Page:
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The gift of the blue bottle

The gift of the blue bottle

It is prayer hour in the convent chapel on a sunny summer morning. Dust motes swirl idly in the sun’s rays streaming through the high windows. The chapel is still. Most of the community choose to pray earlier or in their cells, so there are only one or two of us in this holy space.

I take my prayer mat to the sanctuary step, where there is a seat and prie dieu facing across the chapel. I place the mat on the tiles, and settle down cross-legged to wait out the hour. I like to sit with my back to the prie dieu, hidden from the chapel behind me and facing the panel in the east window that to my mind represents the Visitation of Mary to Elizabeth. (I have never asked about this, in case it doesn’t.) It helps me when I am struggling with boredom and distractions.

Externally the chapel is still. Internally, my mind as is often the case refuses to settle. But I am not aware of this.

Twenty minutes in to the hour, all I am aware of is that a blue bottle has awoken from its torpor and is beating against the windows, desperately seeking the sun and its freedom. It is driving me mad and there is nothing I can do about it.

Until I suddenly realise that my mind is a blue bottle, buzzing restlessly around the caverns of my cranium. And the blue bottle battering the glass is a signal to make me aware of my inner distraction and a call to me to return to silence and to God. And furthermore that there is something I can ‘do’ about it.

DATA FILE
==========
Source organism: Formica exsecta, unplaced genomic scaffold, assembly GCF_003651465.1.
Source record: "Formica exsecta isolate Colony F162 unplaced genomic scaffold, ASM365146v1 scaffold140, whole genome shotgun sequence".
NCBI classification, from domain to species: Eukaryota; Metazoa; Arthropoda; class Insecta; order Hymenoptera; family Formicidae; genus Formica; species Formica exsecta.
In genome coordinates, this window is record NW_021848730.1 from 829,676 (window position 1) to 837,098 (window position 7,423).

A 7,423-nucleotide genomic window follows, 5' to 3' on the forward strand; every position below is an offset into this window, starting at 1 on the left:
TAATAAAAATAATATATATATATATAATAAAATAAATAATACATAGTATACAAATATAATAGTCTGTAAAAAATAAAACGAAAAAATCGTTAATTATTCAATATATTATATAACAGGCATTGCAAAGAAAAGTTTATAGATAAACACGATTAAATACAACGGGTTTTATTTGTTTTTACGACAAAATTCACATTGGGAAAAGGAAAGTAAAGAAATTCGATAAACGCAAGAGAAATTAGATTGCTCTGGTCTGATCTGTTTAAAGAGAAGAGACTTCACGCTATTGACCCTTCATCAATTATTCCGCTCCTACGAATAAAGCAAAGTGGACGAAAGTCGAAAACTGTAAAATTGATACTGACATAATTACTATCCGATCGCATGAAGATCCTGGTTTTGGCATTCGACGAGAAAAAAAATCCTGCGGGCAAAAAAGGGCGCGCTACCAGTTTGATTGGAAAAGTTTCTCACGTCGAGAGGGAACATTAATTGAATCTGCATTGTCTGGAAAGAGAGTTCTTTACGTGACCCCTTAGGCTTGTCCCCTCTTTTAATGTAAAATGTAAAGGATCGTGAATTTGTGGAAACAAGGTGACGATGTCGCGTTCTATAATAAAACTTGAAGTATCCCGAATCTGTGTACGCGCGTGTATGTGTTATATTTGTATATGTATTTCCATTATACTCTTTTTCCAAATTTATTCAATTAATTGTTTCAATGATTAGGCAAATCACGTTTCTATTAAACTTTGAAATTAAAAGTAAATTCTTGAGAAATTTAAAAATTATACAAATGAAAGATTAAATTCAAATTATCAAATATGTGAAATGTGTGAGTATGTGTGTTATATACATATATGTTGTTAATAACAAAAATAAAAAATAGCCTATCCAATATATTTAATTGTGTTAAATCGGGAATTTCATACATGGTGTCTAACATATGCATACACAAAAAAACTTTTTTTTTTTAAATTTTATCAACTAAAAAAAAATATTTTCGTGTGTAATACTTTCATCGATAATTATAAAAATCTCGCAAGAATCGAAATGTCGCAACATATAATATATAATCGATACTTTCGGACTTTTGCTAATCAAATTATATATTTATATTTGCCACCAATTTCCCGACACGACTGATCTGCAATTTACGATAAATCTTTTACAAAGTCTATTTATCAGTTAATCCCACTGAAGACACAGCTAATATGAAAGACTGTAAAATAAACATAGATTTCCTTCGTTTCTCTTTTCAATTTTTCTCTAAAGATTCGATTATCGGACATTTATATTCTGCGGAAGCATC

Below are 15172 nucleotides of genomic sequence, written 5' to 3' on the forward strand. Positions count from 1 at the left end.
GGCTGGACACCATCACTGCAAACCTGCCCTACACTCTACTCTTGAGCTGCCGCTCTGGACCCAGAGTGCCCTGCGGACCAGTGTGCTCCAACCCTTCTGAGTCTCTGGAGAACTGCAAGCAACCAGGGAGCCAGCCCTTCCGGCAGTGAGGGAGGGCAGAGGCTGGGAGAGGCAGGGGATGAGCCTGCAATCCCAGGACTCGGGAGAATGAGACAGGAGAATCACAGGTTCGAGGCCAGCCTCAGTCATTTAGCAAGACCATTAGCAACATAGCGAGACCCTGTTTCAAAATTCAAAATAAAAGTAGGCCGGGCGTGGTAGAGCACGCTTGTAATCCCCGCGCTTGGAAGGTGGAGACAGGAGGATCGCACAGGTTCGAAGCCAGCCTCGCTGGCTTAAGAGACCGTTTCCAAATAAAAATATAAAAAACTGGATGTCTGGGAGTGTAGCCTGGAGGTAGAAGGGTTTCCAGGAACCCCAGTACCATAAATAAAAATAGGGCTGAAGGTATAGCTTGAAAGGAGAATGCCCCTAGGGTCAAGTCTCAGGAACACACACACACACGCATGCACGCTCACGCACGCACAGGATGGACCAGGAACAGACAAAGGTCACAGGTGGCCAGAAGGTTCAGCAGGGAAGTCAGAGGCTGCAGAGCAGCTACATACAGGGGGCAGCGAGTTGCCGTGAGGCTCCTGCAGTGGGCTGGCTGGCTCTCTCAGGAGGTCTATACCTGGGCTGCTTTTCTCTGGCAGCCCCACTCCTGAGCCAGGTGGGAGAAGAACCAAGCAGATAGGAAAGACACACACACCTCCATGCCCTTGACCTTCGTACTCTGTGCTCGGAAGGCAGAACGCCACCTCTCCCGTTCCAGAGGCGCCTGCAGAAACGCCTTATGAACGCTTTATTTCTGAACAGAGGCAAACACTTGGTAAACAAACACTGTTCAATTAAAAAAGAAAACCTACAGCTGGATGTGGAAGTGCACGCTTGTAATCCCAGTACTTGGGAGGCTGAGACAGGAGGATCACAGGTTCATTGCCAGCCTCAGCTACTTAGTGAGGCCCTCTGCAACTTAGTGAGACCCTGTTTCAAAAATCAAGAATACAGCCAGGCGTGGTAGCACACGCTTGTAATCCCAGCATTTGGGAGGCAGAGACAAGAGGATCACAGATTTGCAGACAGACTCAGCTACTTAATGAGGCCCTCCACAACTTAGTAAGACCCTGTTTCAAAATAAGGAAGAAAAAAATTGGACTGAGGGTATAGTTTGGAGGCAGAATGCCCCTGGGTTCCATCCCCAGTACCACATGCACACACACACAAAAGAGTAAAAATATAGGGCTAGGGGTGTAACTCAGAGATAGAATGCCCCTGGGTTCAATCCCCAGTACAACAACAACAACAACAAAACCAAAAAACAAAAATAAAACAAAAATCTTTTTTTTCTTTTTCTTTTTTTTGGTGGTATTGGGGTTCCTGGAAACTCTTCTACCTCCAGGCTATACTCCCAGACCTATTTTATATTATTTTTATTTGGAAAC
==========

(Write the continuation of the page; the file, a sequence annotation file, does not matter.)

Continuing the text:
This brief experience occurred some 25 years ago, when I was testing a vocation to the religious life at the Community of St Mary the Virgin in Wantage. But the blue bottle’s gift has remained with me, the gift of a changed attitude or a lens through which to view any exterior distraction.

It is still a reminder that potentially annoying external distractions may be a pointer to internal distractions. Because external noise need not result in interior noise, and while external silence is helpful, it does not guarantee interior silence. It is possible to live in interior noise while surrounded by exterior silence, and also possible to dwell with God in the depths of prayer and inner silence and be entirely unaware of exterior noise.

So whenever I become aware of a noise, I might take note of it, but try not to follow it. Then I take note of whether I am already distracted on the inside, give thanks for lesson of the noise, and simply turn my focus back to my prayer and attentiveness to God.

One comment

  1. TS Eliot wrote of “the strained time-ridden faces / Distracted from distraction by distraction / Filled with fancies and empty of meaning” (Burnt Norton, Four Quartets). This is often true, when hiding from reality in distraction is the intention. It is my experience that exterior distraction can help identify and move beyond interior distraction, but it must always start with that intention to move beyond.

    In the Turning to the Mystics podcast series on the Cloud of Unknowing, Jim Finley says that through prayer “you are consciously aware of how unaware you tend to be. We’re always wandering around, but we’re unaware of how our mind wanders around… We were distraction. We don’t even know we’re distracted. But having tasted the undistracted mind… you know that every time you renew the effort, you take your word [that the author of the Cloud advises you use to focus your prayer], you’re really regrounding yourself in God sustaining you in the midst of your distraction. Because God’s never distracted.”

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